Last Christmas in Paris by Heather Webb and Hazel Gaynor

 (/////)

Told almost exclusively through letters, this book begins in 1914 with the naïve excitement of Will Elliot and his best friend Thomas Harding as they set off to the Front to fight in World War I. Evie Elliot, Will’s sister, stays behind and promises to write them both as often as she can, at least until the war is over before Christmas of 1914. Of course, the war wages on far beyond 1914, and Evie, Will, and Thomas use their letters as a bright light in the darkest times.

I’m not crying, you’re crying!!!!! I picked this book up at first because I was looking for a holiday book with a bit more depth than some of the bakery, snow day cheesiness I read last year. (No shade, it just isn’t my vibe.) Last Christmas in Paris absolutely delivered.  I have so many feelings about this book. It tackles the emotional trauma of war, the changes a person inevitably experiences as they live through any kind of combat, and captures the beginning of the women’s movement and the start of a healthier approach to mental health. I loved Evie as a main character because she is spunky, sweet, and fun, yet also realizes her privilege and constantly fights against it with her desire to get involved in the war effort. Her best friend, Alice, is equally lovable and the two of them represent the kind of women who helped give females a place in the male-dominated workforce.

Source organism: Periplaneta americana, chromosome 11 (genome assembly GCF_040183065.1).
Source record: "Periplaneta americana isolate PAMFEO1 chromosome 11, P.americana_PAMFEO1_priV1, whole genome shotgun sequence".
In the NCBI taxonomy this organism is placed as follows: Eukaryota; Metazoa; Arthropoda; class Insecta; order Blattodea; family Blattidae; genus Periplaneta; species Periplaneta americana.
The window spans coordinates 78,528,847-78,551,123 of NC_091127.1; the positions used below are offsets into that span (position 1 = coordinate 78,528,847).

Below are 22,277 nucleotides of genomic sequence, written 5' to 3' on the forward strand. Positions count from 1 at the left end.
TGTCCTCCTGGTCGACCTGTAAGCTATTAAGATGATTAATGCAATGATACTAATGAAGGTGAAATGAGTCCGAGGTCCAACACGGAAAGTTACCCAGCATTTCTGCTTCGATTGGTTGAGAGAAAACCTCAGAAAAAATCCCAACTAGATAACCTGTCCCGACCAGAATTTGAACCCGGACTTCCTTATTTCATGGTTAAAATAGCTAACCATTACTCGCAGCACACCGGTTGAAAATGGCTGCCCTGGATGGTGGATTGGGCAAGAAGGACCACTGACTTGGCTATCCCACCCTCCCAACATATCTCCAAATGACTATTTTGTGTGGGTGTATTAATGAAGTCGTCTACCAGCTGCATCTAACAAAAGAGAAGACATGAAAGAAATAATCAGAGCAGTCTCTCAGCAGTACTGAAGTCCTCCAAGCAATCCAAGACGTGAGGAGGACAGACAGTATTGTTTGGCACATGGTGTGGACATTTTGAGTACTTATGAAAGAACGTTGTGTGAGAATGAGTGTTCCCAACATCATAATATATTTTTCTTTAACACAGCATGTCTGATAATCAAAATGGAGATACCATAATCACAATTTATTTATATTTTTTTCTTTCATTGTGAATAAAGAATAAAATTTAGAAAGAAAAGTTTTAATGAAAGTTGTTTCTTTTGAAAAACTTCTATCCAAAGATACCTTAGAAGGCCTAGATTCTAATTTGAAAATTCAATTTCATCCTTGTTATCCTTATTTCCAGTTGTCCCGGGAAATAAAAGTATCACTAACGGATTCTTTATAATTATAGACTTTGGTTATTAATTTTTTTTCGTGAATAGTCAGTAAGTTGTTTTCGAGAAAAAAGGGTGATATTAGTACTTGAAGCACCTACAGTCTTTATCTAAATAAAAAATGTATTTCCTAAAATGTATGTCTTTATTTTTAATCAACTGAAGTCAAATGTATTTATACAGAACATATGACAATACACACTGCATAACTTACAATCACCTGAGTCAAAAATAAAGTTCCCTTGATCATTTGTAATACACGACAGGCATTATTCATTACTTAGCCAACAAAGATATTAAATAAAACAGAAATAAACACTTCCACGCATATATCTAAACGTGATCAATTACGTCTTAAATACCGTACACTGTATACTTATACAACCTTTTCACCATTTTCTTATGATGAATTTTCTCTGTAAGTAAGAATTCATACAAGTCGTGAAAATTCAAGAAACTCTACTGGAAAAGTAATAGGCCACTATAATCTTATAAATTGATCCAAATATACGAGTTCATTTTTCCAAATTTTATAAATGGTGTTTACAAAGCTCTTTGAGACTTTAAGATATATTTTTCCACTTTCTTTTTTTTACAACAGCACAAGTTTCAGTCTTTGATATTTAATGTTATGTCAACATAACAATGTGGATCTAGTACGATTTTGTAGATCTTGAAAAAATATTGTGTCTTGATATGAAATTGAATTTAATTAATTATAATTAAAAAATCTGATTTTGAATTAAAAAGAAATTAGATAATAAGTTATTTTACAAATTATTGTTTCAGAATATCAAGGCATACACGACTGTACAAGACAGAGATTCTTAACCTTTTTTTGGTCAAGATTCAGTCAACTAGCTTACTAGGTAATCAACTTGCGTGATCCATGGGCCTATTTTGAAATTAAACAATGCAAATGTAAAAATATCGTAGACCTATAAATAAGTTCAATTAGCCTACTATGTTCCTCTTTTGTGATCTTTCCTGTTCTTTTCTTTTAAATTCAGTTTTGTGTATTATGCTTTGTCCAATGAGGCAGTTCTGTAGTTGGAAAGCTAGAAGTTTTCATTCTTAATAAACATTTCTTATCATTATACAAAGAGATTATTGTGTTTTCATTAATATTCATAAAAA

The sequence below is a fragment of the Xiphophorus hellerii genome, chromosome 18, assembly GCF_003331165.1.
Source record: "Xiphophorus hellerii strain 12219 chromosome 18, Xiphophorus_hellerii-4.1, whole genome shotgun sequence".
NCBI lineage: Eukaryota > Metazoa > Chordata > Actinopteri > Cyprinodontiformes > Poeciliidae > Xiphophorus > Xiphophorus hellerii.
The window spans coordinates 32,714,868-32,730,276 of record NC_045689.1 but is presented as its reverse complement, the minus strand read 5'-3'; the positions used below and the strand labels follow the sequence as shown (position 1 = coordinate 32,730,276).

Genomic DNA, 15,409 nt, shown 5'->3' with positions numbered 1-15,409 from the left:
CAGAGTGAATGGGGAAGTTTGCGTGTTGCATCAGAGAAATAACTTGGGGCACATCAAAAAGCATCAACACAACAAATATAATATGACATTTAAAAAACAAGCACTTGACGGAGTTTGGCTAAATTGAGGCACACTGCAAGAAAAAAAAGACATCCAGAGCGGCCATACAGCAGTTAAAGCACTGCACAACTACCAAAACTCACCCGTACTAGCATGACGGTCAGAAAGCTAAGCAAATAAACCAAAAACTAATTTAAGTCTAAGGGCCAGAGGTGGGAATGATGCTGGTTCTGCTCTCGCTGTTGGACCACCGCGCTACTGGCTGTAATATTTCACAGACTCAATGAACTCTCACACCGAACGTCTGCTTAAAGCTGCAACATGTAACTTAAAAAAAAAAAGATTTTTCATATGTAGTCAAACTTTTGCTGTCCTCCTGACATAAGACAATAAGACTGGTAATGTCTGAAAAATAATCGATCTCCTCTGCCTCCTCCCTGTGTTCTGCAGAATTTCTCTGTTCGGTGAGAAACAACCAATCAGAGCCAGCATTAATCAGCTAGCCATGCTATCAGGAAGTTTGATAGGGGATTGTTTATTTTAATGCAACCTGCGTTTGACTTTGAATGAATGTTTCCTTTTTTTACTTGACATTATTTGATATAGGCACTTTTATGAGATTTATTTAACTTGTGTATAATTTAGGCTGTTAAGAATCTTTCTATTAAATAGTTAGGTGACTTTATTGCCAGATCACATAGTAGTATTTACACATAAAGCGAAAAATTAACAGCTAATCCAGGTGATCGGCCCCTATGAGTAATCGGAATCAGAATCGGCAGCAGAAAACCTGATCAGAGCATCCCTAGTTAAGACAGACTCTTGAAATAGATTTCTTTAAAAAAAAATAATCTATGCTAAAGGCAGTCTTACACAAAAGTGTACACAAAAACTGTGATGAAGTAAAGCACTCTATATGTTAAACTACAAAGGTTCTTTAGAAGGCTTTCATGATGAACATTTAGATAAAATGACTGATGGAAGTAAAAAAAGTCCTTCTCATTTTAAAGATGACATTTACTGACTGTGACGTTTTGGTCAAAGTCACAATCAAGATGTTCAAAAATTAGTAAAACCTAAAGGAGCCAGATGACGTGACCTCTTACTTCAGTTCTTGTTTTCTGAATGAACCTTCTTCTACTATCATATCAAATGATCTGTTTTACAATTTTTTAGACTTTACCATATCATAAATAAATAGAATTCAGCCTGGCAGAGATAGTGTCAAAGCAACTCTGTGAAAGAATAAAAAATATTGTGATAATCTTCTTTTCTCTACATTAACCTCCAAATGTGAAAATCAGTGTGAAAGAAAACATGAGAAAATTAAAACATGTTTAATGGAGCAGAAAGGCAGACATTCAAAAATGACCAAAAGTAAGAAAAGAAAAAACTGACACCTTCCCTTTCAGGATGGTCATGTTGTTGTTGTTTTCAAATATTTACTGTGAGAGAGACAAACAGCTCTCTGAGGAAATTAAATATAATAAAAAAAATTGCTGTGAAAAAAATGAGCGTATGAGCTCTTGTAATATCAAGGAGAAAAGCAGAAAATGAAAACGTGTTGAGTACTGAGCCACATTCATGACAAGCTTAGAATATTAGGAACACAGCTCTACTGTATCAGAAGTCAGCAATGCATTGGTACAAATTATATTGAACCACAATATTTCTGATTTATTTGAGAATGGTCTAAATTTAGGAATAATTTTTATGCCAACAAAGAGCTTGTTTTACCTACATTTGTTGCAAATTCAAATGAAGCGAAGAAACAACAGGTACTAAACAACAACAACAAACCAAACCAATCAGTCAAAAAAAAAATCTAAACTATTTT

Perhaps the most delightful part of this book is the beautiful romance between Evie and Thomas. They start out as childhood friends, writing to stay in contact and to keep tabs on Evie’s brother and Thomas’ best friend, Will. As the two continue writing, they talk about their hopes for the war, their dreams, and even the mundane aspects of their lives. The reader is aware before the two of them that they are falling in love, and, just trust me on this, you’re going to love them.

Of course, the book isn’t without conflict and heartbreak. No war story could skip those details, but in this case, the historical aspect only enhanced the story. I was so invested both through Thomas’ experience at war and through Evie’s experience back in England as she pioneers her female-written newspaper column, as she becomes a post-woman, and as she eventually joins the Front. The two of them make it so easy to cheer for their romance to take flight, despite the many difficulties that stand between them.

In the interest of not spoiling any details, I think I’ll leave this review here. Overall? A beautiful holiday story filled to the brim with all the feels, romance, and historical importance. Read it this winter!


This free book was kindly mailed to me by William Morrow Paperbacks.

PUBLICATION DETAILS: October 3, 2017. William Morrow Paperbacks. 400 pp. 9780062562685. Fiction -> Historical Fiction